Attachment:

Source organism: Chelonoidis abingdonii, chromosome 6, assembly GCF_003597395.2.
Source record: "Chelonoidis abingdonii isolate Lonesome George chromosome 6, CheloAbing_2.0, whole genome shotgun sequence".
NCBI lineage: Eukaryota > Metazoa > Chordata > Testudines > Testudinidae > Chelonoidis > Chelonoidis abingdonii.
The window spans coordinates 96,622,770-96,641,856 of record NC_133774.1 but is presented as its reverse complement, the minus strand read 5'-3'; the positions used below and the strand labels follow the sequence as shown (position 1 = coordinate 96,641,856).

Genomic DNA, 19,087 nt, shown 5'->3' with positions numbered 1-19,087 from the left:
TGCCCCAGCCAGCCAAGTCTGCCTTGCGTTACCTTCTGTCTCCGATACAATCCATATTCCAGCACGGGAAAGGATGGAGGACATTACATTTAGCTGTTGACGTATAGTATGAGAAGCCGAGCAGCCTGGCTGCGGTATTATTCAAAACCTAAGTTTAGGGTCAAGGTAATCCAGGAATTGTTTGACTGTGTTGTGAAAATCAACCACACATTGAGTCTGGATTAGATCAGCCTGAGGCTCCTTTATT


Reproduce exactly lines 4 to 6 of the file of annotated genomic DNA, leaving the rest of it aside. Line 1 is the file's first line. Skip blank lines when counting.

The window spans coordinates 96,622,770-96,641,856 of record NC_133774.1 but is presented as its reverse complement, the minus strand read 5'-3'; the positions used below and the strand labels follow the sequence as shown (position 1 = coordinate 96,641,856).

Genomic DNA, 19,087 nt, shown 5'->3' with positions numbered 1-19,087 from the left:
TGCCCCAGCCAGCCAAGTCTGCCTTGCGTTACCTTCTGTCTCCGATACAATCCATATTCCAGCACGGGAAAGGATGGAGGACATTACATTTAGCTGTTGACGTATAGTATGAGAAGCCGAGCAGCCTGGCTGCGGTATTATTCAAAACCTAAGTTTAGGGTCAAGGTAATCCAGGAATTGTTTGACTGTGTTGTGAAAATCAACCACACATTGAGTCTGGATTAGATCAGCCTGAGGCTCCTTTATT